By Andrea Abbate, VP, Revenue Enablement at Showpad
Closing is the zenith of sales. However, many deals end up stuck in the pipeline due to poor collaboration between the buyer and seller – whether that’s a lack of nurturing, engagement, or an inability to strike at the heart of the customer’s needs.
In sales, the longer a deal is left to languish, the more likely it is to fall apart. But there are strategies to mitigate risk and drive efficiencies.
Slow down to speed up
It may seem paradoxical, but the most basic lesson when it comes to orchestrating a successful sales motion is to know that sometimes you need to slow down to speed up. The discovery stage is critical and is the most impactful interaction to ‘slow down.’ Lingering here is proven to speed up deals later on in the cycle.
During this phase, sellers must focus, listen and truly understand prospects’ needs. If sellers jump into the pitch process and skim over pain points, they won’t drive the customer toward a relevant solution. Sellers should ask questions about the products or services the prospect has tried and where purchasing ranks among their priorities. They need to demonstrate and articulate value in the way the customer sees it. This slow but steady approach will ultimately lead to fewer objections – particularly with the complex sales cycles and multiple stakeholders of today.
Antiquated internal processes can also slow down sales motions, but data can highlight bottlenecks, or where cycles progress rapidly. It can also help to diagnose gaps in the sales cycle and isolate the processes that allow sellers to get closer to deal closure. With this level of insight, sales teams can inform the creation of a standardised process or playbook that can be used widely across the commercial organisation, increasing conversion rates and improving bottom-line outcomes.
Increase engagement with Multithreading in virtual deal rooms
Multithreading is another secret weapon for deal acceleration. If your sellers think internal alignment is tough in their business – imagine the challenge their clients are facing, to engage the right stakeholders at the right time to make decisions about buying. This feeling of “herding cats” can lead to both buyer and seller frustration, and is a key obstacle, particularly with deals in enterprise or larger customers.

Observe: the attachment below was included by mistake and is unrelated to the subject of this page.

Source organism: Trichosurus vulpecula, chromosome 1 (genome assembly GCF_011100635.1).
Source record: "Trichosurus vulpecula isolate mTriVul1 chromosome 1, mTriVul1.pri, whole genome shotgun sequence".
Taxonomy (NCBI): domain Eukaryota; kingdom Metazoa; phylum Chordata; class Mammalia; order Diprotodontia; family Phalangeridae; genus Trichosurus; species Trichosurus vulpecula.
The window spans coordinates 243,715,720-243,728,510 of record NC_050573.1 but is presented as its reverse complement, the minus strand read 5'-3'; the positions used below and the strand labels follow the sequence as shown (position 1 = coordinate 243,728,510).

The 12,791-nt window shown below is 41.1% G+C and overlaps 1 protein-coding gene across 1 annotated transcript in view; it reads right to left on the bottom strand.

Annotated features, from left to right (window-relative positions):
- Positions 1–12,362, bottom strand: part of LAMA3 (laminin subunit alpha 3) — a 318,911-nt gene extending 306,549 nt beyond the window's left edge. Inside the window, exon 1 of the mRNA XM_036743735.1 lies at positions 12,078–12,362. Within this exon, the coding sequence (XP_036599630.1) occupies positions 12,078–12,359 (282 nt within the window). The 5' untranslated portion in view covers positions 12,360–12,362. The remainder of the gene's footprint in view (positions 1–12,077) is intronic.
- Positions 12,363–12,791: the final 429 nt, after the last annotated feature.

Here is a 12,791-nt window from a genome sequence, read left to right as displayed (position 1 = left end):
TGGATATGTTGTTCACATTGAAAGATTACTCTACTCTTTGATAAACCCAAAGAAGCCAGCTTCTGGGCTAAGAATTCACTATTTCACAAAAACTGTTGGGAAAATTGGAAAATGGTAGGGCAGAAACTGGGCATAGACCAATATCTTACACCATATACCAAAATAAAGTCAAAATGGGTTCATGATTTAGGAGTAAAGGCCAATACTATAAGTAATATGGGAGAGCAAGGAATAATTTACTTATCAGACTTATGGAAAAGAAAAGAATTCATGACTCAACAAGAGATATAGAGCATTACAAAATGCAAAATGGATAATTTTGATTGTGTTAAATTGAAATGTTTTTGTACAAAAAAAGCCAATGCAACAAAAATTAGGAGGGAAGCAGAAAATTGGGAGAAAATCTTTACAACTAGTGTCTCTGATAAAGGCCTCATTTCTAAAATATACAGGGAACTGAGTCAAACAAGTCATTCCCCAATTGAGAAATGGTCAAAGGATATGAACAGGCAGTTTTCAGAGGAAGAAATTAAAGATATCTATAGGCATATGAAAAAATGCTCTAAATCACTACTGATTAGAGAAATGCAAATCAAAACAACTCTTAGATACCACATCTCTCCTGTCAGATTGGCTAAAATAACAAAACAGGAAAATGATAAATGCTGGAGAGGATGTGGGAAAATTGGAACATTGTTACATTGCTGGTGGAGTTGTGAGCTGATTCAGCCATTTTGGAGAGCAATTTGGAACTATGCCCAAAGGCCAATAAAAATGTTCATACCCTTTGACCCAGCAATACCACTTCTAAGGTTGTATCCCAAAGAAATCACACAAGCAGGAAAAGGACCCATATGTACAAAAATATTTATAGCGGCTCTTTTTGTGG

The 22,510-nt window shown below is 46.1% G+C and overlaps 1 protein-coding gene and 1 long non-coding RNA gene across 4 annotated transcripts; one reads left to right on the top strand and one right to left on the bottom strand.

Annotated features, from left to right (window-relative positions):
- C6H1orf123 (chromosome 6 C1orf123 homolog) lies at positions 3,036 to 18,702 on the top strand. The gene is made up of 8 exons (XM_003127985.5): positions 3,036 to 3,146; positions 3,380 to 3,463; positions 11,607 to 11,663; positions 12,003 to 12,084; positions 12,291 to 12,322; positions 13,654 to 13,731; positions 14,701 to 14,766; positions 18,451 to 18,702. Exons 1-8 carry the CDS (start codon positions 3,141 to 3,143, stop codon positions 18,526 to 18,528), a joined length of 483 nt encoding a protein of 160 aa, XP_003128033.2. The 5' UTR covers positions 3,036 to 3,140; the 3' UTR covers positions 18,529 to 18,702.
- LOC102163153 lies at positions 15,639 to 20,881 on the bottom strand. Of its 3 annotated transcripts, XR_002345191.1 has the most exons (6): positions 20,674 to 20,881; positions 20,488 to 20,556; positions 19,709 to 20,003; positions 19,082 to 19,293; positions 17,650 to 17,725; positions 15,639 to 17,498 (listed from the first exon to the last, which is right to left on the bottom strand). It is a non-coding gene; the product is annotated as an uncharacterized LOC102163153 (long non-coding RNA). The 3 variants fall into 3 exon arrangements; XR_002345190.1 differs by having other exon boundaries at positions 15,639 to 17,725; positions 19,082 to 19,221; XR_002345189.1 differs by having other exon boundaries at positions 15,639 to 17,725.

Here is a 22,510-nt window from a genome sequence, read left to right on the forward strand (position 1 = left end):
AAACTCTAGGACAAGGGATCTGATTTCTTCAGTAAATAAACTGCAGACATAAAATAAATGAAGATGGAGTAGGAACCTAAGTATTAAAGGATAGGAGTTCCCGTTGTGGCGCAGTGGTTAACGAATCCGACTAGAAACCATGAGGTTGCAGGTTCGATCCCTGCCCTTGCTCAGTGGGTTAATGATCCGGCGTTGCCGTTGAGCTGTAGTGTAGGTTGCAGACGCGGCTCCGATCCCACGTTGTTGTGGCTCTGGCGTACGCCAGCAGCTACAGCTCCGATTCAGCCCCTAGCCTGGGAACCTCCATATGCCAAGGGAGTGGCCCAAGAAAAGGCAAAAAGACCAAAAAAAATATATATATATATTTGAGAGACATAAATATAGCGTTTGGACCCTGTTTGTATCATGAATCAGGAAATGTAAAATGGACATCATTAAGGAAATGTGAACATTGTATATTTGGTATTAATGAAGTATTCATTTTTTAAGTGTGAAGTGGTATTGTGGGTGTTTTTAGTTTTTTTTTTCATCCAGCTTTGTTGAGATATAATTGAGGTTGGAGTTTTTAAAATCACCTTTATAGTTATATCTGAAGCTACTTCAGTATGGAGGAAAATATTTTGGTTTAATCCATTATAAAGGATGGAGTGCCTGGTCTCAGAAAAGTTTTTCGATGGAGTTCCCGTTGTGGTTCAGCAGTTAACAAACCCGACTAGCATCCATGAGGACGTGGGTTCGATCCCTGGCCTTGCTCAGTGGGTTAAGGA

Sellers can regain control by first – in their discovery – uncovering all of the necessary parties in the buying cycle. Who needs to say yes? Who can say no? Who needs to be involved and at what stage? Once that is mapped out, the seller has an opportunity to accelerate the process by creating real-time collaboration between seller and buyer, and with the various parties involved in the client’s buying cycle.
Pitch deck approval can also prove laborious. Other internal stakeholders (whom your seller probably did not pitch to initially) will have questions, and the primary customer stakeholder will have to toggle back and forth with questions.
This is where virtual dealrooms come to the fore, allowing for real-time content collaboration while dissolving friction between buyer and seller. Sales or marketing teams can upload, update and distribute content with a single click, and multiple stakeholders within the buyer’s circle can review, input and ask questions, without having to coordinate multiple meetings. This allows the sales team to align with the prospect and engage in real time, minimising approval delays.
Buyer-led, personalised content
Buyer-led, personalised experiences are non-negotiable in today’s highly competitive sales market. Regardless of industry, delivering an insightful sales deck with customised content allows sales reps to differentiate the buyer experience and showcases value post discovery. Surfacing the right content to the right customer at the right time is mission-critical. After all, even with cold prospecting, a buyer can tell immediately what’s cut and paste and what’s not. By knowing and understanding what a customer needs to learn about a product or service, sellers can help to expedite decisions and close faster.
While fanfare may once have made or broken a deal, standing out in the sales pitch is no longer about being the loudest; it’s about personalisation to capture and hold the buyer’s attention. Sellers should skip traditional PowerPoint decks and utilise tools that bring presentations to life. Sales reps should go above and beyond the standard pitch, but it provides a whole new layer of focus to understand that they should orient their content around a specific topic or persona. Presenting to a client in an innovative and dynamic way creates a wow factor and helps a pitch stand out. We know too well that generic decks rarely translate into exciting reads and can alienate buyers.
Closing deals takes focus, engagement and personalisation. Listening and adapting to a customer’s business challenges and needs has assumed a new level of importance. Once this strategic approach is in place, closing deals will become more collaborative and faster.